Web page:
Details

  • Price $79.50 on perryellis.com
  • Materials 88% Cotton / 10% Polyester / 2% Spandex
  • Properties Performance Stretch, Stain Resistant, Water Repellent, Non-Iron, Machine Washable

Overview

Perry Ellis is a relatively unknown brand in the onebag travel community, but I thought they shared a lot of the same ideas that drive the community.

Perry Ellis, the designer, was focused on innovation, not fashion. This meant that he created clothes for a practical lifestyle. An idea which a lot of travelers can get behind, since being fashionable often takes a second place to comfort and utility when you are on the road.

Having tested quite a few stellar chinos, like the Seagale Performance Chinos, I was excited to test their Resist Spill Slim Fit Stretch Tech Chino, which is a mouthful, so will henceforth be referred to as Tech Chino.

Style

They weren't kidding when they called this slim fit. It wasn't skinny, but it was very slim in a semi-formal, sleek kinda way. It goes well with most of my outfits and I kinda like the fit.

While it has some stretch, it's quite negligible and along with the twill material, makes the chino look pretty substantial and structured.

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The material, along with the fit, gives it a very classy look, something not very common among travel pants.

Pictured with Ucon Acrobatics Rasmus Backpack, The Kodiak bracelet, Wool & Prince Henley and Kent Wang Handgrade Sneakers.

The length of pants was also perfect. I like to show a little ankle so folding it once would reveal the perfect amount of ankle.

The side pockets were also of perfect size, but with the lack of any kind of closure component, things might fall out of them easily.

There are, however, buttons to secure the two back pockets, but I'm never one for fiddling with back pocket buttons.

Also, I avoid putting things in my back pockets altogether since you'll probably be sitting on them. Instead, I rather put them in a small “fanny pack” like the TOM BIHN Side Effect.

Like most well-designed pants, there is almost no visible branding on them except for a tag on the back right pockets.

A nice detail is that on the inside, there is a striped patterned piece of fabric. While it's not something that anyone else can see, it does give it a tailored feel.

Materials

The twill is made of 88% Cotton, 10% Polyester and 2% Spandex.

This blend of polyester and cotton, sometimes referred to as a poly cotton blend, is more abrasion resistant than 100% cotton, yet cheaper and more comfortable. While 65% cotton and 35% polyester is the most common blend, Perry Ellis chose a higher amount of cotton for this chino.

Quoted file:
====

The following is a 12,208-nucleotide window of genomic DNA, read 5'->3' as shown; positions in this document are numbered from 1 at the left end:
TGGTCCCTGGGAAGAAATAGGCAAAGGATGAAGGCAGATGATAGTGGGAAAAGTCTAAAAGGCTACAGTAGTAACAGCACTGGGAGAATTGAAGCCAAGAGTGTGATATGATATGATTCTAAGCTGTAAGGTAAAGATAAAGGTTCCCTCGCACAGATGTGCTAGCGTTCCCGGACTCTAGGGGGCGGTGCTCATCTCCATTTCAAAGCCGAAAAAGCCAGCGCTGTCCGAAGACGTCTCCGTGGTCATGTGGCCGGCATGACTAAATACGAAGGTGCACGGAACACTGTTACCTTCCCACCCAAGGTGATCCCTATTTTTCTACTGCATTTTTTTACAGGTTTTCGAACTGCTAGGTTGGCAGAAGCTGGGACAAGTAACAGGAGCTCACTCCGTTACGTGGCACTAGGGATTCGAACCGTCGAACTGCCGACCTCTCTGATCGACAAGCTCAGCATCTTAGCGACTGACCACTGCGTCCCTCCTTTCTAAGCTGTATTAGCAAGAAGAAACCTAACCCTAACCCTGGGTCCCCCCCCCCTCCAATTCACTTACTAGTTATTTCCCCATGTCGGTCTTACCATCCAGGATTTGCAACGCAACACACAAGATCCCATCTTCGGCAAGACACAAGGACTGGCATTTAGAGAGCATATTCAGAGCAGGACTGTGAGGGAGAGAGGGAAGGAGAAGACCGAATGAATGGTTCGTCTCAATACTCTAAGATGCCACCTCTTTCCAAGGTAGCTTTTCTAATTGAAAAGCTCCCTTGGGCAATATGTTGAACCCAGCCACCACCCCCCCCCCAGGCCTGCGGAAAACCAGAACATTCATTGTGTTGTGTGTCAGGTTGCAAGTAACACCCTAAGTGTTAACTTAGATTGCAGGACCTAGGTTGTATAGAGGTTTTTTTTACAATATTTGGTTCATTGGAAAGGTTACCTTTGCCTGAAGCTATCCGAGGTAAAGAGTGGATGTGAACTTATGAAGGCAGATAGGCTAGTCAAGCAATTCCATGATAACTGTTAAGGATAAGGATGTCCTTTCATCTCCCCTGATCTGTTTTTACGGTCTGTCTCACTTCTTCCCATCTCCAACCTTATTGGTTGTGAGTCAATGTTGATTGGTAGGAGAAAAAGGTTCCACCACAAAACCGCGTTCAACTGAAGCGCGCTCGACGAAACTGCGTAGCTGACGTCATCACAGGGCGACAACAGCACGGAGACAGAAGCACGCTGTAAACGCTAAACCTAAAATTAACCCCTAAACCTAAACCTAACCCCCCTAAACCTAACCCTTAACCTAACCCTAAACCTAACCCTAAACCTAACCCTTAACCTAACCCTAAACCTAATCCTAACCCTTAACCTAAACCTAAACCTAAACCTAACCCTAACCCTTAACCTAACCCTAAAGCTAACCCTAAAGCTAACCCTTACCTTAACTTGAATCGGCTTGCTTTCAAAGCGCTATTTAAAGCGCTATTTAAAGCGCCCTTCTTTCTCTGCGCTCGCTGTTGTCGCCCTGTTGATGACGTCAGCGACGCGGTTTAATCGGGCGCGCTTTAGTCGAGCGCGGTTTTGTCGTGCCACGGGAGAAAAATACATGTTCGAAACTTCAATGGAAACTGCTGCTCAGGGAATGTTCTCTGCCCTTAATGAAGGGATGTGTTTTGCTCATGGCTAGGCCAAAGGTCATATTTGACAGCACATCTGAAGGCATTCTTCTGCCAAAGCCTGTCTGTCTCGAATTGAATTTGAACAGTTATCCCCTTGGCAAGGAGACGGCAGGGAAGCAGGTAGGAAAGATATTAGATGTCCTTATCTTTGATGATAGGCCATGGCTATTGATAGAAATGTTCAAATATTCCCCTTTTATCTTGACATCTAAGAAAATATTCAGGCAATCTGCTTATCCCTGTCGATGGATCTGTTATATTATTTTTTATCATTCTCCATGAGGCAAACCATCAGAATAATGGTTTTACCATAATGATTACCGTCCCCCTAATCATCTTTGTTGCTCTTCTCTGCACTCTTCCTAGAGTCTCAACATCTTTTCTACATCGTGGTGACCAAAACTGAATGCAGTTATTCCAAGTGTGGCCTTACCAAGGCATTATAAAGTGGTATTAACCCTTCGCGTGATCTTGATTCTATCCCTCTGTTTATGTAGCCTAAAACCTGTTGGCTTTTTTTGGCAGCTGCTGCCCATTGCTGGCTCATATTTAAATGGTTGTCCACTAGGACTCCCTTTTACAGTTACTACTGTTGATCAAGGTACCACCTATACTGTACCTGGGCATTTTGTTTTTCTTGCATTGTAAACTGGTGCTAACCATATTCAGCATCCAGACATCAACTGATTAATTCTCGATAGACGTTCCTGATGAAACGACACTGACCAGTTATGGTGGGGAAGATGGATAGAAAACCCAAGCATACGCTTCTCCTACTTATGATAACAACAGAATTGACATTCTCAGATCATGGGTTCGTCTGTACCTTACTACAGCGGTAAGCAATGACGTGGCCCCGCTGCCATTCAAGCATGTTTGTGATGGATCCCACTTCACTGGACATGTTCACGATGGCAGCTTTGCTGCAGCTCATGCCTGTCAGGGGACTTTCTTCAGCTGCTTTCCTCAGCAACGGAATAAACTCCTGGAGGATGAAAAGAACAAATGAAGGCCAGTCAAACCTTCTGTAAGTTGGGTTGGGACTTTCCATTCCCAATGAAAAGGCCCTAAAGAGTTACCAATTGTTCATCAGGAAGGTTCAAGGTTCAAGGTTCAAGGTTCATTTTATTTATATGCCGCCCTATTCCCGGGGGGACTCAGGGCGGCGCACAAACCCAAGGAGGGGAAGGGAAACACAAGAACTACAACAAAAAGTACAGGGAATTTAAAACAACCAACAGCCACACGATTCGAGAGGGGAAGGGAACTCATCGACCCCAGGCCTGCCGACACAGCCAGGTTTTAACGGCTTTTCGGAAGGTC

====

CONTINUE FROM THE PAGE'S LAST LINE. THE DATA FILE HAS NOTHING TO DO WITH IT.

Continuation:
When there is more polyester, the fabric becomes warmer to wear, as polyester does not breathe and has a tendency to stick to the skin once perspiration begins. So, this blend might be perfect to help tackle warmer climates a little better than a regular pair of chino.

That said, because it is twill, compared to other technical chinos like the Olivers Passage Pants, this is significantly more heavyweight thus less suitable for summer.

Pictured with Ucon Acrobatics Rasmus Backpack, The Kodiak bracelet, Wool & Prince Henley and Kent Wang Handgrade Sneakers.

The nominal 2% spandex is included to be able to call this a “stretch” chino, but the stretch is really negligible compared to two-way stretch fabrics (feels like about half the stretch). When you are sitting crosslegged on the floor, the stretch would not do much for you.

Unlike other technical chinos that resembles a chino but has some technical elements added to it which makes it look less dressy, the Tech Chino from Perry Ellis is dressy and sleek, and when paired with a jacket, is ready for any formal event.

Usage

While the stretch wasn't anything special, the “resist spill” part of their product name is really what defines this product.

Unlike some water-resistant pants that doesn't actually hold off much water, the Perry Ellis Tech Chino has enough DWR treatment to cause liquids to bead.

Some fabrics would bead liquids upon contact, but if you leave them on long enough, it would eventually permeate the fabric. However, this is not the case with this chino. It would bead and stay beaded for you to brush it off.

One thing about DWR-treated products is that the treatment would wear off in time and you would need to use a product like Nikwax to bring back the water-resistance.

Out of all my technical pants, this one is the most chino-like and looks very sleek for office use.

Pictured with Kent Wang Handgrade Sneakers.

However, given the more cotton-like texture, it seems to gather lint a little easier than my other technical chinos.

The pants are non-iron, so that means it should stay wrinkle-free. In general, I've found this to be true, which is why the chino look so much smarter to me compared to others I've tried.

Conclusion

If you are looking for the right balance between technical and style, then Perry Ellis Resist Spill Tech Chino has got you covered.

While it might not be too breathable for warmer climates, the style is timeless, versatile and practical and perfect for a do-it-all pants.

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